As two frigates (medium size, square-rigged warships) and a fishing boat negotiate the rough seas, grey clouds fill the sky above. In the distance, the shore at Rame Head - a headland on the Cornish Coast near Plymouth - can be seen.
This work was painted towards the end of the artist’s life, when he was severely disabled with arthritis. Despite his circumstances, marine painter Thomas Luny has expertly painted the choppy waters off Rame Head.
‘Frigates off Rame Head, Cornwall’ is a typical example of Luny’s work. An article published in 1886, titled ‘Thomas Luny, Marine Painter’ and written by the antiquary Robert Dymond, includes catalogue records for 295 paintings by the artist. Several of the works described have a similar composition to this painting, showing group of vessels negotiating rough seas. However, this particular work is not included.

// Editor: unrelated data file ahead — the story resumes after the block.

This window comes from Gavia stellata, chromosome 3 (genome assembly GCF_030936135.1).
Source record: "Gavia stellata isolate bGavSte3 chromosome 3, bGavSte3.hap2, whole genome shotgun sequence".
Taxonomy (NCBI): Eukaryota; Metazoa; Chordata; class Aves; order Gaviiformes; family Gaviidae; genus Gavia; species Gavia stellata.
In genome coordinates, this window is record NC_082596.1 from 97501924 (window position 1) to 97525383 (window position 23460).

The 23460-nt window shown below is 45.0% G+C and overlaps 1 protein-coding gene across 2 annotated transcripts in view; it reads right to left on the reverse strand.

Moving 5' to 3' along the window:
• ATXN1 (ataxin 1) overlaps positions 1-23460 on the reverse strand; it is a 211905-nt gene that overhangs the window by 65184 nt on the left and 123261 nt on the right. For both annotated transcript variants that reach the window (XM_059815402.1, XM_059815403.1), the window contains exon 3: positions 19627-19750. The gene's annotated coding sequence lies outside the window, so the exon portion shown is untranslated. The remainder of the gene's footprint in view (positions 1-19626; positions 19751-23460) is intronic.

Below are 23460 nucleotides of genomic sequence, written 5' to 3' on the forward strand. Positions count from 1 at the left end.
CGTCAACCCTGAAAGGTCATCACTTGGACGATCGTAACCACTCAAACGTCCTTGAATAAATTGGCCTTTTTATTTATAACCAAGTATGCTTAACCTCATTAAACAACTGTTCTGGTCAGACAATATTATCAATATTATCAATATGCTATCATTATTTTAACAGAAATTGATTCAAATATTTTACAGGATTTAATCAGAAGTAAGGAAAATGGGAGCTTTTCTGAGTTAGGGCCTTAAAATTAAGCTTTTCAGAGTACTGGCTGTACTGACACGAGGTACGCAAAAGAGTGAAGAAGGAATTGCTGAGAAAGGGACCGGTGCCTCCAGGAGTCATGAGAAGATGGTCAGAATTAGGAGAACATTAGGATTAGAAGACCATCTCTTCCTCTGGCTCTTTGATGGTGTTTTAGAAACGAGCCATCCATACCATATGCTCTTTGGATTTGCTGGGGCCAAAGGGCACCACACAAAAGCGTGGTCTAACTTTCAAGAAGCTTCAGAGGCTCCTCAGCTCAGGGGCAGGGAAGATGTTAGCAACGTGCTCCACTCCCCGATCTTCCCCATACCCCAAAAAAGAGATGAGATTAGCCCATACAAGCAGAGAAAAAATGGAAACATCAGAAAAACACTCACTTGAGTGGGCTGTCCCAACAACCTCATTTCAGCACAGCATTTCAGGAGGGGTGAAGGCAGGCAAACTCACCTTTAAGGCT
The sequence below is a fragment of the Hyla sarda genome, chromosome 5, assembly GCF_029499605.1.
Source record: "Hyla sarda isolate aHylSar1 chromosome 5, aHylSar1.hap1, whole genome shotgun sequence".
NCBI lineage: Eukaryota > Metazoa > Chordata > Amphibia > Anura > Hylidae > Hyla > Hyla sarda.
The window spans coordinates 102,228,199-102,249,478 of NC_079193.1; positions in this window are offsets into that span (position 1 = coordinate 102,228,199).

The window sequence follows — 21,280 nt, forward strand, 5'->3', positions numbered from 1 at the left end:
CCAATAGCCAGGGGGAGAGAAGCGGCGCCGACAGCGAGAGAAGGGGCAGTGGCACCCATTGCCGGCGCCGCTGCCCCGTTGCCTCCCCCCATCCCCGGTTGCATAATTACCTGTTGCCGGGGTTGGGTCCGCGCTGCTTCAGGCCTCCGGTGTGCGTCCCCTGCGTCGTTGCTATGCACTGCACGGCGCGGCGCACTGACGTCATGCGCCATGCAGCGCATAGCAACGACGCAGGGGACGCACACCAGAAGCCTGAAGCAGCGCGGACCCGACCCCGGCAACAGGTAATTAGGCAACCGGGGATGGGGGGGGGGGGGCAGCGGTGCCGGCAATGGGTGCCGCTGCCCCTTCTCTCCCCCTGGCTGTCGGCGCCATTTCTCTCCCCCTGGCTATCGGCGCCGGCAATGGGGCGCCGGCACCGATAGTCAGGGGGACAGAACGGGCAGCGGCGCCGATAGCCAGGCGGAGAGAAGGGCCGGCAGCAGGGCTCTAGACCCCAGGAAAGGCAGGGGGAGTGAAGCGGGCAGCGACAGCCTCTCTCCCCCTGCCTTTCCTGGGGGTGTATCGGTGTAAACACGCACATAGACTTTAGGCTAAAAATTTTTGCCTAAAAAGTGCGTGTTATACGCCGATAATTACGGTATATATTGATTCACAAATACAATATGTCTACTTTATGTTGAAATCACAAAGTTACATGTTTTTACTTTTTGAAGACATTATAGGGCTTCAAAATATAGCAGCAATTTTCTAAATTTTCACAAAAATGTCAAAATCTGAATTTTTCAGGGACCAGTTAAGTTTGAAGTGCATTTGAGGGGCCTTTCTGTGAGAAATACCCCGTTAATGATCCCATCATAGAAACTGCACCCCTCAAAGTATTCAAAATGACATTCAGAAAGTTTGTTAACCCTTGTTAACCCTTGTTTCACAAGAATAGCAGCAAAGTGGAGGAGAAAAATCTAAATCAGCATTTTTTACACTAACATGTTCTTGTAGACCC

Thomas Luny, marine painter, apparently studied with the artist Francis Holman in London. He exhibited mostly at the Royal Academy, where he showed his work every year from 1780 to 1793. He showed nothing after 1793 until 1802, when he exhibited 'Battle of the Nile', and then nothing until the year of his death, when he exhibited three pictures. It is possible that in 1793 he joined the Royal Navy to fight in the French Revolutionary Wars. Luny retired to Teignmouth in Devon, in about 1810, where he lived and worked for the rest of his life. In spite of being crippled by arthritis in both his hands and his legs for over 30 years he continued to paint assiduously and his total life's work is thought to have produced some 3000 pictures.
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